In early September 2019, xenophobic attacks escalated dramatically in two large South African cities, Johannesburg and Pretoria, as well as adjoining areas.
Businesses belonging to African immigrants were looted, burned and destroyed. People were assaulted. Between January and September 2019 South Africa recorded 68 attacks and 18 people died. More than 147 shops were looted. Immigrants in South Africa commonly hail from countries like Zimbabwe, Nigeria, Angola, Somalia and the Democratic Republic of Congo.
During the 2019 attacks Nigerians – especially those who had family members in South Africa – pressured the government to evacuate Nigerian migrants.
In a study I set out to establish to what extent these relatives contributed to Nigerian migrants’ decision to return. And what these return strategies revealed about how important families are to making migration decisions.
My study involved online interviews with Nigerian immigrants in South Africa who stayed put, as well as six people based in Nigeria with transnational family members in South Africa.
This was supplemented with analysis of secondary interviews with returnees conducted by three reporters from Nigeria’s Vanguard, Punch, Nigerian Tribune spirit the Nation newspapers. The interviews were conducted at Murtala Muhammed International Airport as people returned home on state-provided airplanes.
The limitations of the data obtained through these sources included lacking firsthand contact with the returnees. In addition, the sample size was too small to make generalizations.
Nonetheless, my study was able to provide insights into the complex role that families play in these return decisions. The findings entrench the central role of family in decisions taken by migrants, whether they chose to stay put in South Africa or to return home.
Those who returned
Those migrants who accepted the Nigerian government’s offer of help to return home fell into three categories.
The first were people who had suffered direct losses to their businesses and livelihoods. Second, there were those who feared they might become victims. Third, those who were stranded in South Africa even before the xenophobic violence.
The strategies of return showed how the family was pivotal in reaching decisions of ‘who’, ‘how’, and ‘when’ to return.
In some instances affected Nigerian families in South Africa decided to reduce potential victimization by sending their children to their families in Nigeria while the father and mother remained in South Africa. A 12-year female returnee from Ogun State expressed this as follows:
The crisis in town and the discrimination in my school become unbearable. So my parents decided that my sister and I should come back home to continue with our studies. We live in Johannesburg with our parents. People are dying and their shops are burnt. Our parents are still in South Africa. They will soon join us.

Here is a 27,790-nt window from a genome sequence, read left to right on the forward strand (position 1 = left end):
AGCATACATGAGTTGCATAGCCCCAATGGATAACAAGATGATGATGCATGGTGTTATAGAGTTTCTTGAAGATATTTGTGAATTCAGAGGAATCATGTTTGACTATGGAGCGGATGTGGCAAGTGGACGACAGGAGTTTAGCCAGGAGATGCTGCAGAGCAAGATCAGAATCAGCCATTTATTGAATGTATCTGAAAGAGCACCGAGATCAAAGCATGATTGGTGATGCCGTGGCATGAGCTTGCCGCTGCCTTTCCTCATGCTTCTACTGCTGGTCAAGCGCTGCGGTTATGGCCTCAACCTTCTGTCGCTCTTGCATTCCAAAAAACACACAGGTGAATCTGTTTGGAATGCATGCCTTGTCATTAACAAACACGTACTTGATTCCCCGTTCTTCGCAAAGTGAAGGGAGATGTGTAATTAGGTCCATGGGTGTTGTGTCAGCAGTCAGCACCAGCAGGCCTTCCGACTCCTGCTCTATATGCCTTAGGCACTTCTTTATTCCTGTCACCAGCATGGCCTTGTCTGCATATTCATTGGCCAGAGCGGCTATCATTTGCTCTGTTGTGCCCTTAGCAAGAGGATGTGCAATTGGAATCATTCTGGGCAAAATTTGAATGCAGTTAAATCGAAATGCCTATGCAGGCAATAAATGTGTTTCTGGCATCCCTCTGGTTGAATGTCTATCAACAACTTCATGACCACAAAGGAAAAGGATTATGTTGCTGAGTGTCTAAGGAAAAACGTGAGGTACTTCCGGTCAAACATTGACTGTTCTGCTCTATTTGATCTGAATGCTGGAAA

Chinasa, a 33 year old Nigerian, lived in Pretoria and returned with her child but her husband stayed in South Africa temporarily. She said:
I came back with my child. My husband will join us later. I thank God I am home now; at least this is my country. I am ready to face the challenges here. I know it is not easy coming back home with nothing but my life is first.
Those who stayed
But some families prevented family members returning. In some cases this involved husbands refusing to give their wives their approval to flee South Africa. Or refusing to give permission for children to return. One respondent explained:
Some women who wished to leave (return to Nigeria) with their children were asked to present letters of consent from their husbands. Many of them who could not provide the letters were also said to have gone back home after spending several hours at the airport.
Many Nigerians decided to remain in South Africa. This decision was affected by a myriad of factors including investments in the country and marriage. As one migrant stated:
It’s not as if I do not want to return home. But I have already established a business here. I have been here for 20 years and I have seven branches in seven provinces. I have four children, all graduates. Two of them are married to South Africans. I go home every December to spend Christmas with my parents and relatives. Tell me if I leave here where would I start from?
Beyond these two factors, family care responsibilities – needing to earn money in South Africa to support family – prevented many from deciding to return even if they wished to.
What this means
The findings underscore the importance of family in the decisions that migrants make. In some instances families facilitated the decision to return. In others they thwarted people who wanted to return home.
The study shows the important role family plays in influencing both migration intentions and actual practices. It also explained how predetermined aspirations of both migrants and their families contribute to their understanding of social realities and even xenophobic violence.
Oludayo Tade, Researcher, Communication Consultant, Impact Evaluator, Safeguard Specialist, University of Ibadan
This article is republished from The Conversation under a Creative Commons license. Read the original article.